For merchants who sell big-ticket items that require some thought and research, this might be a problem. Merchants who depend more on impulse shoppers may have to weigh the costs and benefits of purposely adding friction to the customer experience. It’s important to remember, however, that a chargeback can be much more costly and damaging than a lost sale.
How Does Mastercard SecureCode Benefit Merchants?
SecureCode also includes another important benefit just for merchants: if fraud is reported on a transaction that was authenticated with SecureCode, liability for the chargeback shifts from the merchant to the issuing bank.
In a sense, SecureCode and other 3-D Secure implementations can be likened to an ecommerce version of the EMV chip. It’s an added technology layer that changes the checkout process somewhat, but offers such strong protection against credit card fraud that the card networks incentivize its adoption by granting exemptions from chargeback liability when it is used properly.
While SecureCode transactions that turn out to be true fraud are likely to be somewhat rare, this is an important protection for merchants that no third-party anti-fraud tool can offer.
Since SecureCode only applies to Mastercard transactions, merchants who want to obtain the full benefit of this technology will also want to look into the brand-specific implementations offered by the other card networks: Visa Secure, American Express SafeKey, and Discover ProtectBuy.
Can Mastercard SecureCode Prevent Chargebacks?
Mastercard SecureCode is an effective solution for preventing true fraud chargebacks on Mastercard-branded cards, with the caveat that only enrolled cardholders are required to use it.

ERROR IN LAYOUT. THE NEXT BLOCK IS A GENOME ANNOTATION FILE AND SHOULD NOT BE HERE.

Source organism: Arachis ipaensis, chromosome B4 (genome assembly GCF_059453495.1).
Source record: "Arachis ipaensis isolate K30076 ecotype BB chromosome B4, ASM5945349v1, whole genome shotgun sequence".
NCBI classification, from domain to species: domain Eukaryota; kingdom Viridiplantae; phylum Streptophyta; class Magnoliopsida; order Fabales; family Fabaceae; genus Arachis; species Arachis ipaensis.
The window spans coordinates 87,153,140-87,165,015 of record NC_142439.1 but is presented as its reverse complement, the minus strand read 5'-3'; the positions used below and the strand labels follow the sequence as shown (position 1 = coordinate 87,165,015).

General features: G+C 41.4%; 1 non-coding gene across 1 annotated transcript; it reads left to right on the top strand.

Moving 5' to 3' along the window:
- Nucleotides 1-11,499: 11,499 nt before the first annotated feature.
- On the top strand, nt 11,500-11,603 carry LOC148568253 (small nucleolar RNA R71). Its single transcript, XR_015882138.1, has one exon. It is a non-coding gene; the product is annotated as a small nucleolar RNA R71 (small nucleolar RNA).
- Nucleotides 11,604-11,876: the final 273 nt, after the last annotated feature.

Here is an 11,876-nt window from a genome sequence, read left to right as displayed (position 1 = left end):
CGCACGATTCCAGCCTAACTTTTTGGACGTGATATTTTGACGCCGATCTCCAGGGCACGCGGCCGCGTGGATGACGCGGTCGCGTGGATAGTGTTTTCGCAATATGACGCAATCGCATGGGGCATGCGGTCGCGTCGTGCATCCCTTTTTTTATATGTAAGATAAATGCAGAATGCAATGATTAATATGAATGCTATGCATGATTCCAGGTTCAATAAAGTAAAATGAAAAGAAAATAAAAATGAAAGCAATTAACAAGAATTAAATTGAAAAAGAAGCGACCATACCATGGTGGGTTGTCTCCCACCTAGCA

Whether or not SecureCode will make a significant difference in any individual merchant’s chargeback rate depends on the nature and source of their chargebacks, which can only be learned by tracking and analyzing chargeback data over a period of time.
Indirectly, SecureCode can offer some protection against friendly fraud chargebacks that claim unauthorized card use, due to the liability shift. This can help merchants avoid losses from “family fraud” scenarios where the unauthorized user has access to the cardholder’s devices.
SecureCode is a valuable service that offers clear benefits for most merchants, but it’s no smoking gun against chargebacks. Merchants should look at it as one of many tools they can use in a strategic and considered way, as part of an overall plan for fraud and chargeback prevention informed by data analytics.
Merchants have a lot of choices when it comes to anti-fraud tools, and the right tools for one merchant may just add unnecessary friction and complexity for another.
Tools based on 3-D Secure technology are widely recommended for most merchants and reflect a growing understanding that the risks of making checkouts too fast and too easy are simply too great to maintain, and that the overall payments ecosystem will benefit from a more accepting attitude toward multi-factor authentication protocols.
If your chargeback data is telling you that true fraud disputes are eating into your revenue and causing your chargeback ratio to go up, Mastercard SecureCode may have an important role to play in blocking unauthorized transactions and protecting your customers from fraud.